Course Meeting Times
Lectures: 7 sessions over 5 weeks, 2.5 hours / session
About System Architecture
Definitions, the Architect and Architecting, and Deliverables of the Architect (PDF)
Students will be able to apply the principles, processes, and tools of system architecting such that they will be able to:
- Structure and lead all the early, conceptual phases of the system development process, and
- Support the process through development, deployment, operation and evolution.
To prepare students for their first, second, and third jobs after the end of the program.
Systems and Products
Students should be able to:
- Explain what a system is and how behavior emerges
- Demonstrate "system thinking" (holism, balance, focus)
- Explain what a product is, how it creates value and competitive advantage
- Identify the common features of a generic Product Development Process (PDP), and create one specialized for a given product
- Identify where the architecting process sits in the PDP, and its role in establishing value and competitive advantage
Students will be able to:
- Define system architecture
- Identify the architecture of systems, critique them, and learn from them
- Create architectures for new or improved systems
- Execute the role of a system architect (see below)
- Produce deliverables of the architect needed to define the architecture of a system
Creative / Critical Process Thinking
Students will be able to:
- Compare existing architecting approaches
- Create new approaches
- Analyze old and new approaches, and synergize a "best" approach
- Think creatively and "out-of-the-box" when necessary
- Develop a personal set of guiding principles for successful architecting
Strategy and Structure
This class is taught in two parts. The first part is during the five-week IAP session, and covers the core material and central ideas of system architecture. The second part, in the subsequent fall term, further develops these concepts through case studies, special topics and a review of a synthetic approach.
In the first "half" (IAP session) we will focus on learning:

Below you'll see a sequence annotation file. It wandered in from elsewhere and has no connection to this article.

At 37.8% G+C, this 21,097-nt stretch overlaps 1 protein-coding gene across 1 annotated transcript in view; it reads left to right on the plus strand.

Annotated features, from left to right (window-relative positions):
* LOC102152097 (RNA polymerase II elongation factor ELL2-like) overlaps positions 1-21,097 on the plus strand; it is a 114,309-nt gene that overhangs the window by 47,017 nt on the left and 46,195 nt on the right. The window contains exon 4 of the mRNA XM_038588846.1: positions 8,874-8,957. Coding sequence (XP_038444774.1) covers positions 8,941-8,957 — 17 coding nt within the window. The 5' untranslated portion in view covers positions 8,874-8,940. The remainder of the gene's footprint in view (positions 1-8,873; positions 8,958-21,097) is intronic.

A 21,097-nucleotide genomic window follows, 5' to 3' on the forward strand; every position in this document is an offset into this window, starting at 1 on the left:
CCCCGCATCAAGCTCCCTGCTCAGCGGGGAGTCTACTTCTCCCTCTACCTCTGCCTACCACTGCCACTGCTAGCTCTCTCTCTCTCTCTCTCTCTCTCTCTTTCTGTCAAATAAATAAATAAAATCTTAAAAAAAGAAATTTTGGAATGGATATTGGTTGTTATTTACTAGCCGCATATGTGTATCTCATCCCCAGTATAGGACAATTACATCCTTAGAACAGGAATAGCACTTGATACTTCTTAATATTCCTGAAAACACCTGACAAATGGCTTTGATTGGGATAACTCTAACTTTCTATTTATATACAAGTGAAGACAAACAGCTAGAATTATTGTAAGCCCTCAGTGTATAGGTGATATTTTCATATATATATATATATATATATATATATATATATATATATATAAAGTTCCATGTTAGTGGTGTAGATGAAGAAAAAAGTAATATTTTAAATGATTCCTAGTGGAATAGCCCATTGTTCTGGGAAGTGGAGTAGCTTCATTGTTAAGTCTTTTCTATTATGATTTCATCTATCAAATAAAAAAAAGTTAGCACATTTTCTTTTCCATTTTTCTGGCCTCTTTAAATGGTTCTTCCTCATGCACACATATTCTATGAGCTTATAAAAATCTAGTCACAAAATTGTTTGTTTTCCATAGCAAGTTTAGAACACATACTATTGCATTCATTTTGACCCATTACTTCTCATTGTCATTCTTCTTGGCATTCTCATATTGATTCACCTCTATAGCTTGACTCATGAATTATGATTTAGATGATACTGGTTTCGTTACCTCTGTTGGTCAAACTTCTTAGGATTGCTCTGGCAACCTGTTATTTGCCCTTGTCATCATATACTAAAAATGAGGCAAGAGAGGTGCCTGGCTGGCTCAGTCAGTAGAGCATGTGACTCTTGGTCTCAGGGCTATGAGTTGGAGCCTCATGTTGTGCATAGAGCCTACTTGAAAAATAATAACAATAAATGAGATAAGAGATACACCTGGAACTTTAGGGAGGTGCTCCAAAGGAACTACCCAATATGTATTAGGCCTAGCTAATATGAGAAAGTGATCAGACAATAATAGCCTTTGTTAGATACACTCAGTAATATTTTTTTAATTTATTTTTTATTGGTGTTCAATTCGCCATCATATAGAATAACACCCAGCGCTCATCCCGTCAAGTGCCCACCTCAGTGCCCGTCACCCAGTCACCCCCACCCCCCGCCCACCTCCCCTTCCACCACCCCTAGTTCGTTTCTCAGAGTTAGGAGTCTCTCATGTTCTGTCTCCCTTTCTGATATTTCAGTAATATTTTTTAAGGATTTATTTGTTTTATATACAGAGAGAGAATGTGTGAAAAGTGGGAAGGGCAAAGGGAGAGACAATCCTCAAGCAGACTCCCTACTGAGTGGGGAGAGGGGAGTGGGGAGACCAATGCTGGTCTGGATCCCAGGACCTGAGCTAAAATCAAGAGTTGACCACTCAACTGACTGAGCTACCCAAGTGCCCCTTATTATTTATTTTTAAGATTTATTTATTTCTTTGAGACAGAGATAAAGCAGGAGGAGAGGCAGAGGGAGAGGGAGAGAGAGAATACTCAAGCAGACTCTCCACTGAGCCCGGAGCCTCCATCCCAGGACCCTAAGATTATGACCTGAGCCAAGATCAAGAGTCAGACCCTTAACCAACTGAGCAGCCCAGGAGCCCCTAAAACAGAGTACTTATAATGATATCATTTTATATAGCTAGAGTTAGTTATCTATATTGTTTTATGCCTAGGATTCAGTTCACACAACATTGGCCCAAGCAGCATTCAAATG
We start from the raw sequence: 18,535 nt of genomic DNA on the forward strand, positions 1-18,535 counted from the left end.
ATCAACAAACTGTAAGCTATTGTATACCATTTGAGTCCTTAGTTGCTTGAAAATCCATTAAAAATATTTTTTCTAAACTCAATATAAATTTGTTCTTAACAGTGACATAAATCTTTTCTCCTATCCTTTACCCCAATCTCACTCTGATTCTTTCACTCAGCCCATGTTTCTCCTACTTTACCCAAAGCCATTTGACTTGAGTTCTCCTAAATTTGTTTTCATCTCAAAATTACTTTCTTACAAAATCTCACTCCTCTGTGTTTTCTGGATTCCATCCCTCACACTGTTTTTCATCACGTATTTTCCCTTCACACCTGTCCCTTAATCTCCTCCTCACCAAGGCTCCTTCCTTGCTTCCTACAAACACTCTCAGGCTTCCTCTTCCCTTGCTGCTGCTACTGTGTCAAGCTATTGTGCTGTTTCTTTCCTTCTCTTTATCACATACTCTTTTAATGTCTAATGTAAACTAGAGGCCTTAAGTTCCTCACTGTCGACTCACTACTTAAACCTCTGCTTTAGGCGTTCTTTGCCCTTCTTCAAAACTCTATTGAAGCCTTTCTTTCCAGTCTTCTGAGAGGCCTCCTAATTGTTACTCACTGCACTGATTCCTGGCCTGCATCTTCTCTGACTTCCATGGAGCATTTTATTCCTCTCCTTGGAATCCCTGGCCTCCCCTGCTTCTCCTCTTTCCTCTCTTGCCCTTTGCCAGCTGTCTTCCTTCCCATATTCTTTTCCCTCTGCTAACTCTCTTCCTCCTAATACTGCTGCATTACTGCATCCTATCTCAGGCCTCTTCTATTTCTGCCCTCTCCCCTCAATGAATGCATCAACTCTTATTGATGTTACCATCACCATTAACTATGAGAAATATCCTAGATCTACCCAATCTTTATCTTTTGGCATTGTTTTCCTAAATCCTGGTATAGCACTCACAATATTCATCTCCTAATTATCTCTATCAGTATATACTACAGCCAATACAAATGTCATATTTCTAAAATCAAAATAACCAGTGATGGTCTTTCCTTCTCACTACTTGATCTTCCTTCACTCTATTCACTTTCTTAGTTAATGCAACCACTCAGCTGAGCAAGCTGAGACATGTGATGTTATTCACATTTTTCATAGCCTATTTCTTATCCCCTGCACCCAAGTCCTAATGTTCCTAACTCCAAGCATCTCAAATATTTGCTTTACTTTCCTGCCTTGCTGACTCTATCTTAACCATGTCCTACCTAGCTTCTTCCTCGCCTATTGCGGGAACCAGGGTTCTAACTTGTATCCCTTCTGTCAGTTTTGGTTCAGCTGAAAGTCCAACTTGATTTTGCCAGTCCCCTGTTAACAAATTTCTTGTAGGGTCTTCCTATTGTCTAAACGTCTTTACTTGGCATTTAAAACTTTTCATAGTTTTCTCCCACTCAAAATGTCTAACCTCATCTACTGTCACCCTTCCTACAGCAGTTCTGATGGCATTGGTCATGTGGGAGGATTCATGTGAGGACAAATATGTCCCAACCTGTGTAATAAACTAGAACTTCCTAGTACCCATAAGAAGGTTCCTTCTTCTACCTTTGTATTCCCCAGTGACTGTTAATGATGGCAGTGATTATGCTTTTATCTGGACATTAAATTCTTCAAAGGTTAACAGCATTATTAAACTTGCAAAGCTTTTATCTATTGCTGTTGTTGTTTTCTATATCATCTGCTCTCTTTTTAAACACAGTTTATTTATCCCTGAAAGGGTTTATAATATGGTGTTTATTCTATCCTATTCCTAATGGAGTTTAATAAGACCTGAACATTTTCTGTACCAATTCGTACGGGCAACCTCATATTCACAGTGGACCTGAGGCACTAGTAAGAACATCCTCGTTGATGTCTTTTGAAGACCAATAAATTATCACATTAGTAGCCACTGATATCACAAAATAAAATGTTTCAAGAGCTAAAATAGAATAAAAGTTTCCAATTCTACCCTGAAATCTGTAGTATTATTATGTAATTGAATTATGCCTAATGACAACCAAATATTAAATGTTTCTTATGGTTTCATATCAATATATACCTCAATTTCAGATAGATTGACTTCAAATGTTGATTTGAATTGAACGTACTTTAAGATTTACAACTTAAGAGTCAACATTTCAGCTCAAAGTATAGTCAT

- The definitions used in the subject
- The Product Development Process
- The concepts in product architecture
- Analysis of architectures
And, in the second "half" (subsequent Fall term) we will focus on learning:
- Processes upstream and downstream of architecting
- Frameworks for thinking holistically
- Underlying and enduring principles of system architecture
- Creation and critique of architecture
- Methods of critical evaluation of JAMs ("just another method") and contemporary tools
- Alternative and "out of the box" alternatives thinking for yourself
- Approaches to creativity, ambiguity, and complexity
- Advanced topics: Supply chains, platforms and families, and reuse of legacy elements
Rechtin, E., and M. W. Maier. The Art of Systems Architecting. Boca Raton, FL: CRC Press, 2000. ISBN: 9780849304408.
Ulrich, K. T., and S. D. Eppinger. Product Design and Development. 2nd ed. New York, NY: McGraw-Hill Inc, 2000. ISBN: 9780072296471.
Additional references are given on the readings page.
The contribution from the IAP session accounts for 25% of the total grade for the subject.
It will include:
|Challenge I presentation||5%|
|Group projects (4 assignments) || |
|Technology search (in groups of 2-4 students)||20%|
|Class participation (discussions and holistic thinking)||10%|
The grading from the fall semester is about 75% of the total for the subject.
Note that the grading system for this course is somewhat different from other classes at MIT. Since many questions do not have an absolute right or wrong answer, a grade such as 37.5/40 would not make sense. Nevertheless you will get a quantitative assessment of your answers. The following grading scale is used and is reflective of the self-consistency and depth of your answers and the thoughtful incorporation of materials from class, the readings and your past educational and professional experience. Note that a grade of 3 is given for an answer that corresponds to an average, expected answer. The grades 4-5 are used for above average answers, the grades 1-2 as modifiers for below average answers.